In addition, the spatial and temporal resolution in step 420 can be different than in step 410. Furthermore, step 420 can have a different Mach number to account for accurate acoustic propagation and resonance effects. Step 410 need not account for the latter effects and may have the Mach number be small or even zero (representing an incompressible flow). Also, the computational domains for step 420 can be different from step 410. The domain for step 420 may be a subdomain of that of step 410, which may help increase efficiency of the computations and reduce computer memory requirements. The domain for step 420 may be a larger domain than the domain of step 410, which includes more distant places due to its very low numerical dissipation. On the contrary, acoustic information in step 410 may be unable to propagate over substantial spatial distance due to turbulent eddy viscosity.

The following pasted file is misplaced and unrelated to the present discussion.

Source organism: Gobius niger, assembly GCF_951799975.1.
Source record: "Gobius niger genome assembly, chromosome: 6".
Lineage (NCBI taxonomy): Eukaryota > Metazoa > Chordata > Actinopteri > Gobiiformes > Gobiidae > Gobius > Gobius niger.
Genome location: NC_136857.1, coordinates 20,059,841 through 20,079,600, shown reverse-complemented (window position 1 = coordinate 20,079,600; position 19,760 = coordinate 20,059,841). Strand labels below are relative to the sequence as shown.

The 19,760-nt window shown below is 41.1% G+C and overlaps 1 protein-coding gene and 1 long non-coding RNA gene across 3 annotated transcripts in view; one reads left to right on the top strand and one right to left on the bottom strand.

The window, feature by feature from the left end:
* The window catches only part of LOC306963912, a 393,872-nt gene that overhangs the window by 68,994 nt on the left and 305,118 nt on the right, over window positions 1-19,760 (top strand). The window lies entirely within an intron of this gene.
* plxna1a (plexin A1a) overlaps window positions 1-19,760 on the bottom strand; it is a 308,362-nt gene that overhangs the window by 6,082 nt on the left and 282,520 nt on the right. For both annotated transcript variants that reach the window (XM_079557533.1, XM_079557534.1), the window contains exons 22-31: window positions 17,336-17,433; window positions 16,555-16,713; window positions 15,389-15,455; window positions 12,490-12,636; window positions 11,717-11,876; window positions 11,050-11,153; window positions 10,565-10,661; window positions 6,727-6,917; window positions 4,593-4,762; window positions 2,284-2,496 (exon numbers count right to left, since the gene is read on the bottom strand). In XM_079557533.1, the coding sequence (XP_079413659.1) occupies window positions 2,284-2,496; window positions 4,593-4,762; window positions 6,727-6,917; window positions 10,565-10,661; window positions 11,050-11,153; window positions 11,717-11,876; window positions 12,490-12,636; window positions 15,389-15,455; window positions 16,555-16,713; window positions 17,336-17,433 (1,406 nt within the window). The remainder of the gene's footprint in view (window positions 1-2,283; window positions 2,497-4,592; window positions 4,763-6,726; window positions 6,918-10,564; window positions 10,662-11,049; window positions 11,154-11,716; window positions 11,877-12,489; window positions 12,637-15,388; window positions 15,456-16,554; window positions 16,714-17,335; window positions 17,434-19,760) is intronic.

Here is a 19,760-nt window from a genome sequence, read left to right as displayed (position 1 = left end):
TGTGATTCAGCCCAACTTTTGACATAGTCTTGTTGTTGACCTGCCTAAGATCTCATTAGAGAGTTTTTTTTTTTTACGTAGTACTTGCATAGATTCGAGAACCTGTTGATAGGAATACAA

FIG. 5 shows an example process 500 for computing some coarse-scale eddies of a turbulent flow. The example process 500 may be an implementation of step 410 described previously with respect to FIG. 4. The process includes accessing, for example from computer memory, a turbulent transport model (step 510) and applying the turbulent transport model to generate a turbulent transport simulation of coarse-scale eddies (step 520). One implementation of a turbulent transport model may be a turbulence model developed by supplementing a renormalization group approach with scale expansions for the Reynolds stress and production of dissipation terms. As shown by arrow 530, the results of the process 500 represent the coarse-scale eddies 210 in the real world turbulent flow 200 described previously with respect to FIG. 2.